The Work of Disaster Reporting in the Age of Digital Distortion

Post by: Kim Stephens

18_21_07_900_fileAcademics from IBM Research Labs in India; Indraprastha Institute for Information Technology, Delhi, India; and the University of Maryland, Baltimore  County collaborated on an article titled: Faking Sandy: Characterizing and Identifying Fake Images on Twitter during Hurricane Sandy.” This article is interesting in light of the events in Boston and the debate about the veracity of content on social media. Although there hasn’t been time to do complete quantitative data analyses of the Marathon bombing social media feeds, this research adds to the increasing collection of academic studies that can help us better understand how misinformation is distributed on social platforms, specifically Twitter, and how  it can be easily and quickly identified as false.


In today’s world, online social media plays a vital role during real world events, especially crisis events. There are both positive and negative effects of social media coverage of events, it can be used by authorities for effective disaster management or by malicious entities to spread rumors and fake news.

The aim of this paper, is to highlight the role of Twitter, during Hurricane Sandy (2012) to spread fake images about the disaster. We identified 10,350 unique tweets containing fake images that were circulated on Twitter, during Hurricane Sandy. We performed a characterization analysis, to understand the temporal, social reputation and influence patterns for the spread of fake images. Eighty-six percent of tweets spreading the fake images were retweets, hence very few were original tweets. Our results showed that top thirty users out of 10,215 users (0.3%) resulted in 90% of the retweets of fake images; also network links such as follower relationships of Twitter, contributed very less (only 11%) to the spread of these fake photos URLs. Next, we used classification models, to distinguish fake images from real images of Hurricane Sandy. Best results were obtained from Decision Tree classifier, we got 97% accuracy in predicting fake images from real. Also, tweet based features were very effective in distinguishing fake images tweets from real, while the performance of user based features was very poor. Our results, showed that, automated techniques can be used in identifying real images from fake images posted on Twitter.

The last sentence is the most important: “Our results, showed that, automated techniques can be used in identifying real images from fake images posted on Twitter.” Hopefully, those automated approaches will be available to use quickly and intuitively without needing to know how to write an algorithm on the fly. There are people working with that goal in mind. See this great post “Automatically Extracting Disaster-Relevant Information from Social Media” by Patrick Meier–where he describes his efforts  “to develop open source and freely available next generation humanitarian technologies to better manage Big (Crisis) Data.” A software solution is on the horizon.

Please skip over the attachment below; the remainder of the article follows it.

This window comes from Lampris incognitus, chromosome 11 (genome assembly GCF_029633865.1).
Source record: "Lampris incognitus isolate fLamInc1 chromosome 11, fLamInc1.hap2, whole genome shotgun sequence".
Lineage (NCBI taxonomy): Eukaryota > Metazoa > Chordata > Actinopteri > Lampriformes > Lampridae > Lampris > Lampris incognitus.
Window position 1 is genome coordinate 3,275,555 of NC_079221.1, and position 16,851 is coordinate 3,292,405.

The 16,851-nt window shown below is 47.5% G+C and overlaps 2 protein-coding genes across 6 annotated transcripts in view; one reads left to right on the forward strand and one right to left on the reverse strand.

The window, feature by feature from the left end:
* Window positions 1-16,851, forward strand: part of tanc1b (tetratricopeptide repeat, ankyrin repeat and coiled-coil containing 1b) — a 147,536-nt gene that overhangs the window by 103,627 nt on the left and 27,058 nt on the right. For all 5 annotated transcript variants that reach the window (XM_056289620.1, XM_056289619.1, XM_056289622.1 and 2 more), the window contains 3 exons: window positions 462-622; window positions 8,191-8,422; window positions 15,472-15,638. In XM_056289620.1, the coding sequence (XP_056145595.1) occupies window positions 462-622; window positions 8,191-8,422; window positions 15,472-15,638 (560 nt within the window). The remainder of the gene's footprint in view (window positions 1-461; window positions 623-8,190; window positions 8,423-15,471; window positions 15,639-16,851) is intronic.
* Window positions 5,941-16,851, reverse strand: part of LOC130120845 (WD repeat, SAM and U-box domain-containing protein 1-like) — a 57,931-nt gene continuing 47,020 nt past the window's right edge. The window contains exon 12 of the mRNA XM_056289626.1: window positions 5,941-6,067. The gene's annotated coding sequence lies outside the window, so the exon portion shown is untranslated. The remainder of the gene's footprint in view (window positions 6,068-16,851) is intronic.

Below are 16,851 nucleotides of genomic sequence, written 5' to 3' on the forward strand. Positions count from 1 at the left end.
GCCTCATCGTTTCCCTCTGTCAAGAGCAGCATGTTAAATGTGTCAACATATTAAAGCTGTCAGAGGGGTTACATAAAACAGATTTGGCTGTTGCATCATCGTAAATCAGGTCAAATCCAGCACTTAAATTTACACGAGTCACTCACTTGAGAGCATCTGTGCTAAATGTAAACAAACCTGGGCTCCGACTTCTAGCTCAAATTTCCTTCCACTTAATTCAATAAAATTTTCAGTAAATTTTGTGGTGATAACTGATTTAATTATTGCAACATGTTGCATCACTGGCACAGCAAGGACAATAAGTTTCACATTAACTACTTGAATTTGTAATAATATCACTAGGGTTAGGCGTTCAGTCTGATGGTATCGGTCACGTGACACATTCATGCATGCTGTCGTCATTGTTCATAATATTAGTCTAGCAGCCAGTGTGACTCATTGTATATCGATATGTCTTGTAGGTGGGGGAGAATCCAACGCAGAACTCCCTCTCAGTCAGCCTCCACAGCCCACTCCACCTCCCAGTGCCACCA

Why do people post false information? That interesting psychological question was not addressed in this study. Maybe people think an image of a shark swimming the street is funny; maybe they are out for a minute or more of fame.  I, for one, am increasingly leery to ReTweet any photo when an event is unfolding unless I see it on several sources (e.g. on Twitter and also streamed live from a “traditional” local news station). Tell me, how comfortable do you have to be with a source before you hit “ReTweet?”

One response to “The Work of Disaster Reporting in the Age of Digital Distortion

  1. Kim – It’s certainly an ongoing challenge. Unless I’ve seen something with my own two eyes, I hesitate to share or retweet! I’m very interested in the possibility of more automated tools for verifying the authenticity of images. I expect there’s also a delicate (and not necessarily clear at the time) balance between sharing information quickly and thoroughly “fact-checking” before sharing.

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